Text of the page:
The calculation of basic and diluted net income (loss) per share is as follows (in thousands):
 Three months ended March 31,
 20212020
Numerator:
Net income (loss)$27,646 $(315,494)
Denominator:
Weighted average common shares outstanding—basic48,261 47,827 
Dilutive potential common shares (1)
836 
Weighted average common shares outstanding—diluted49,097 47,827 
Net income (loss) per share:
Basic$0.57 $(6.60)
Diluted$0.56 $(6.60)
Shares excluded (1)
1,289 3,093 
_________________________
(1)Potential common shares were excluded from the calculation of diluted net income (loss) per share for these periods because their effect would have been anti-dilutive. For the three months ended March 31, 2020, all potential common shares were excluded from the calculation of diluted net loss per share as their effect would have been anti-dilutive due to the net loss recognized for the period.
Note 12: Subsequent Event
On April 26, 2021, to ensure adequate liquidity and flexibility to support growth, the Company entered into the Credit Agreement Amendment. Pursuant to the Credit Agreement Amendment, the Credit Agreement was amended to, among other things, refinance the existing $65.0 million Revolver and add $25.0 million of additional revolving credit commitments, for an aggregate principal amount of $90.0 million in revolving credit commitments (the “New Revolver”). The New Revolver has a maturity date of February 21, 2024 (the “Maturity Date”). As of May 5, 2021, the Company had 0 amounts outstanding under the New Revolver and had no plans to draw available funds under the New Revolver.
The outstanding principal balance of the New Revolver bears interest at the applicable margin plus, at the Company’s election, either (i) the Eurodollar Rate (as defined in the Credit Agreement) or (ii) the ABR (as defined in the Credit Agreement). The applicable margin for the New Revolver is dependent on the Consolidated First Lien Net Leverage Ratio (as defined in the Credit Agreement) and ranges (a) for Eurodollar Rate loans, from 2.0% to 2.5% and (b) for ABR loans, from 1.0% to 1.5%. The Company is required to pay a commitment fee on the undrawn commitment under the New Revolver in a percentage that is dependent on the Consolidated First Lien Net Leverage Ratio that ranges from 0.35% to 0.4%.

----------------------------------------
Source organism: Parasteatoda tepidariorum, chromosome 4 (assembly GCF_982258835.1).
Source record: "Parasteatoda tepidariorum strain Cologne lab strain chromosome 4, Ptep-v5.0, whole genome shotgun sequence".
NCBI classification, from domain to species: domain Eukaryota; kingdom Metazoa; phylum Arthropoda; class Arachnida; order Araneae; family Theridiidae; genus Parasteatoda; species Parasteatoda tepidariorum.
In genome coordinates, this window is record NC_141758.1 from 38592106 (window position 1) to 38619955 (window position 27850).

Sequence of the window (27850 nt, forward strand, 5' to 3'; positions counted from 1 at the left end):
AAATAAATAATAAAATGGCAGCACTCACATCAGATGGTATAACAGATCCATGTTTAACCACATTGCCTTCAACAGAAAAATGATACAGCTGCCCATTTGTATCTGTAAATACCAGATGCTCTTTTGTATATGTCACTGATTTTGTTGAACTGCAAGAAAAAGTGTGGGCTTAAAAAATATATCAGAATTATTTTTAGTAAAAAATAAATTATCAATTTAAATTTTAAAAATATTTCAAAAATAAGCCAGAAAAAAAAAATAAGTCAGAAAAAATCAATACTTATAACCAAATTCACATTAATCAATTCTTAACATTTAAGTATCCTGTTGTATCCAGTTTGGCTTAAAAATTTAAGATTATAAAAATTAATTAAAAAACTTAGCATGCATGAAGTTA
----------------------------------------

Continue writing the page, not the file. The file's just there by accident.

Pursuant to the Credit Agreement Amendment, if the Company’s usage of the New Revolver exceeds 30% of the aggregate commitments under the New Revolver on the last day of any calendar quarter, the Company shall not permit the Consolidated Total Net Leverage Ratio (as defined in the Credit Agreement) to exceed (i) 4.75 to 1.00 for the period beginning on April 1, 2021 and ending on December 31, 2021, (ii) 4.25 to 1.00 for the period beginning on January 1, 2022 and ending on September 30, 2022, (iii) 4.00 to 1.00 for the period beginning on October 1,
Blucora, Inc. | Q1 2021 Form 10-Q 18


2022 and ending on December 31, 2022 and (iv) 3.50 to 1.00 for the period beginning on January 1, 2023 and ending on the Maturity Date.
Except as described above, the New Revolver has substantially the same terms as the existing Revolver, including certain covenants and events of default. For additional information on the Credit Agreement and Revolver, see "Note 4—Debt."




Blucora, Inc. | Q1 2021 Form 10-Q 19


Item 2. Management’s Discussion and Analysis of Financial Condition and Results of Operations
The following discussion should be read in conjunction with our condensed consolidated financial statements and accompanying notes thereto included under Part I, Item 1 and the section titled “Cautionary Statement Regarding Forward-Looking Statements” in this Form 10-Q, as well as with our consolidated financial statements, accompanying notes thereto, and “Item 7. Management’s Discussion and Analysis of Financial Condition and Results of Operations” included in our Form 10-K for the year ended December 31, 2020.
Overview
Blucora, Inc. (the “Company,” “Blucora,” “we,” “our,” or “us”) is a leading provider of integrated tax-focused wealth management services and software, assisting consumers, small business owners, tax professionals, financial professionals, and certified public accounting (“CPA”) firms in achieving better long-term outcomes via holistic, tax-advantaged solutions. Our mission is to empower people to improve their financial wellness through data and technology-driven solutions. We conduct our operations through two primary businesses: (1) the Wealth Management business and (2) the Tax Software business. Our common stock is listed on the NASDAQ Global Select Market under the symbol “BCOR.”
Wealth Management
The Wealth Management business consists of the operations of Avantax Wealth Management and Avantax Planning Partners (collectively, the “Wealth Management business” or the “Wealth Management segment”).